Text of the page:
This leads me to a point I want to talk about – the theory of cultural modernization. This idea that the evolution of norms and traditions applies also to the cultural realm. I’ll spare you the technical details and boil it down to a Wolof saying I adore: su diamono di dox, danguay dox ande ak mome, loosely translated to as generations walk, you must walk along with them. I love this saying because it simplifies the theory of cultural modernization so well. As the world becomes smaller, as the displacement of people becomes more and more commonplace, and as tradition merge with modernization, we as a people must adapt. It’s not about throwing away our values. It’s not even about plagiarizing those of others. It’s about creating a cocktail of the old, plus the new, to have a more holistic view of the real, true world we live in today. It’s about integration and harmonization. It’s about the first generation 20 year old young woman who was born in Senegal and must find the balance between hanging on to her roots but assimilating to her known life in the US. It’s about the 6 year old bilingual boy who must instantaneously switch between English and Spanish during a parent-teacher meeting to translate for his mother whose English isn’t perfect. How about the 28 year old African-American man who must practice basic Japanese customs and phrases the weekend before he meets his future parents-in-law because he wants to impress them? Let’s not forget about the Muslim hijabi who has to educate men around her office that her not shaking their hand isn’t a sign of disrespect towards them – and not get side eyes for daring to step out of her “traditional role” as a house wife. Cultural modernization looks different everywhere we look… with one common denominator: the world as we know it is changing. Things are looking different, more interconnected and old sayings/traditions/norms are simply no longer a litmus test for “right.” Right looks different depending on who you ask and yes, it’s the youth that brought on this change. Whether it’s the youth of today or the youth of tomorrow, it really doesn’t matter. In every generation, the youth brought something that wasn’t there before and we, as humans, are forced to adapt.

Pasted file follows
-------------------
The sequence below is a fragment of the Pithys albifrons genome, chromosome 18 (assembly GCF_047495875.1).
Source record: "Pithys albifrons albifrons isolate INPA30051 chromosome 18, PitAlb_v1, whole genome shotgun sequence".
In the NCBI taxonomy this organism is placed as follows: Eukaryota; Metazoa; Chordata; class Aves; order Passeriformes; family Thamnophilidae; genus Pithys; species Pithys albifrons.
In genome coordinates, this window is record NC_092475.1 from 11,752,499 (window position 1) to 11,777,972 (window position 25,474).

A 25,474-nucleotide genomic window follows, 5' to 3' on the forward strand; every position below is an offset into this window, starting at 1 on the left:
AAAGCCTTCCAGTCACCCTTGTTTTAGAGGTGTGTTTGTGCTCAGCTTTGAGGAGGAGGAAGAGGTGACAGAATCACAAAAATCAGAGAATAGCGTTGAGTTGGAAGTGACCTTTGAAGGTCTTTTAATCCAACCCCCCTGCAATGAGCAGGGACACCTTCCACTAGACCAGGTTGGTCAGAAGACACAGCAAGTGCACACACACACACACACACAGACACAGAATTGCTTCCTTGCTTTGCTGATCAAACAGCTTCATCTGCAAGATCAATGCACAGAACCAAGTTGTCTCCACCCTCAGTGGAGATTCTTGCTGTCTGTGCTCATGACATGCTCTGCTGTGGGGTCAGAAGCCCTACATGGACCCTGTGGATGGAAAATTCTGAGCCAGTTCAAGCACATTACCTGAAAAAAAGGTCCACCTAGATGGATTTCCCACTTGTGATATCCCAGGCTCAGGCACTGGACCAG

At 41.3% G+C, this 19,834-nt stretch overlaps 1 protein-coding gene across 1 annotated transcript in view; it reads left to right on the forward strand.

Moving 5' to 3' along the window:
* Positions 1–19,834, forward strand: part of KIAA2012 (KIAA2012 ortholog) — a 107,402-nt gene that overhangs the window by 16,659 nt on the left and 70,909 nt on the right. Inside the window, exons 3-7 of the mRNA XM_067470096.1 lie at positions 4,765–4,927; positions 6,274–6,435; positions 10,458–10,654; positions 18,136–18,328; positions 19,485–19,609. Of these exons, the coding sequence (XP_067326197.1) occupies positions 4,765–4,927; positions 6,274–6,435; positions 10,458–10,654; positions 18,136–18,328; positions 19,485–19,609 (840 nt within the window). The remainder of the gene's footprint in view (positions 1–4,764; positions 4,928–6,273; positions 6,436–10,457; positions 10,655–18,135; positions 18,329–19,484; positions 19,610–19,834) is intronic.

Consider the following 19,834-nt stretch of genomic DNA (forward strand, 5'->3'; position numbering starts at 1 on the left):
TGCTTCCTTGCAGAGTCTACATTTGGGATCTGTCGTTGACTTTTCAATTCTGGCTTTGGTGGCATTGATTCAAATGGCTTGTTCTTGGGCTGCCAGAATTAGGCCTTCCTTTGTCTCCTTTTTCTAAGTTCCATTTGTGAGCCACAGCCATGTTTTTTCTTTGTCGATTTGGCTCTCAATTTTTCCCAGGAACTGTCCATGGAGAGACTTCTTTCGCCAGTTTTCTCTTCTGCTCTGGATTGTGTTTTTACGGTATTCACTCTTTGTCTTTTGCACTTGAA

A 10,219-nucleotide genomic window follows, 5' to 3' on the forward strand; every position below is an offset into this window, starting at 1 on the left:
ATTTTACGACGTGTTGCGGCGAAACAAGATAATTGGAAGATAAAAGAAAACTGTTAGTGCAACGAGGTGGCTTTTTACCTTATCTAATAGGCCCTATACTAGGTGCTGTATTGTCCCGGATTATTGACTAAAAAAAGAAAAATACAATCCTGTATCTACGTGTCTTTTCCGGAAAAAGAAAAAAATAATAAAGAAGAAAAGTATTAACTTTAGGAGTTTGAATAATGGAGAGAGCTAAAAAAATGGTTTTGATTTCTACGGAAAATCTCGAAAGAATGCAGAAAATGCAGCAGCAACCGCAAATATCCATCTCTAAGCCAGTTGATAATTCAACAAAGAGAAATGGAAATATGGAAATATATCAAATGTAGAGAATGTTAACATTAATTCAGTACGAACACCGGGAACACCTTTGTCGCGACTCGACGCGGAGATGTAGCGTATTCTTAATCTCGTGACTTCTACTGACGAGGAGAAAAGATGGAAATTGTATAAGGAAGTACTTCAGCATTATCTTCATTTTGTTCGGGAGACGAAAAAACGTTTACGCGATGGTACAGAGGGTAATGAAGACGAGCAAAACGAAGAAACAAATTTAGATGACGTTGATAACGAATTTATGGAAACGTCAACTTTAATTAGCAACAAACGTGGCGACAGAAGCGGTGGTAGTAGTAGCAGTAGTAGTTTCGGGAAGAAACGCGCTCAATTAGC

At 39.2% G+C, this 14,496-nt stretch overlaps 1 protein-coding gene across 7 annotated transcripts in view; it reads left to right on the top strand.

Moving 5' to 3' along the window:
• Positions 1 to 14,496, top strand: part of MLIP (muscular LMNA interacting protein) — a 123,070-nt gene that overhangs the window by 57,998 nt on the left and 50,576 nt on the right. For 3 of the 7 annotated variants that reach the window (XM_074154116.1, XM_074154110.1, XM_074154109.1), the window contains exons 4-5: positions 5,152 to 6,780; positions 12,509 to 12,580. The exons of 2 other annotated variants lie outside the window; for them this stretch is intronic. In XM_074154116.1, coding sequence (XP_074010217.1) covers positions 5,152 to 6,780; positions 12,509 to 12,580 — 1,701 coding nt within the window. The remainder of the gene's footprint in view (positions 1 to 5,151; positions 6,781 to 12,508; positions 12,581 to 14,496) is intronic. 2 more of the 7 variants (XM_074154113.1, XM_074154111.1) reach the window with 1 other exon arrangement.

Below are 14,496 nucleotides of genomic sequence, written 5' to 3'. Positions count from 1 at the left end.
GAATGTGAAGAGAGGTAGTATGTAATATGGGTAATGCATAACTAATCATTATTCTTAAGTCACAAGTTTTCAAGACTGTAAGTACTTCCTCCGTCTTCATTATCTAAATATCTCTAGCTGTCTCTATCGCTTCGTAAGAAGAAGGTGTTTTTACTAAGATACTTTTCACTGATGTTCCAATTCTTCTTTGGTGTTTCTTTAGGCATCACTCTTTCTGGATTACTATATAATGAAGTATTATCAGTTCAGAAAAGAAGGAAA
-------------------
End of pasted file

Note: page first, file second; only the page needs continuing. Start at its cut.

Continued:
If I pull the reins in a little, back on topic, I insist that yes, elders are necessary for a country. Because of the wisdom they bring and the experiences they share. But they must remember they were the youth to whatever was their older generation at some point. It’s a cycle and everyone must have their turn. So when I throw out the challenge for Senegalese elders to give a little more credit and dare I say respect to the younger generation, I say it with full acknowledgement that one day, I will be part of the older generation that must accept that things will look just a little bit different than from my time. But it’s just that: different.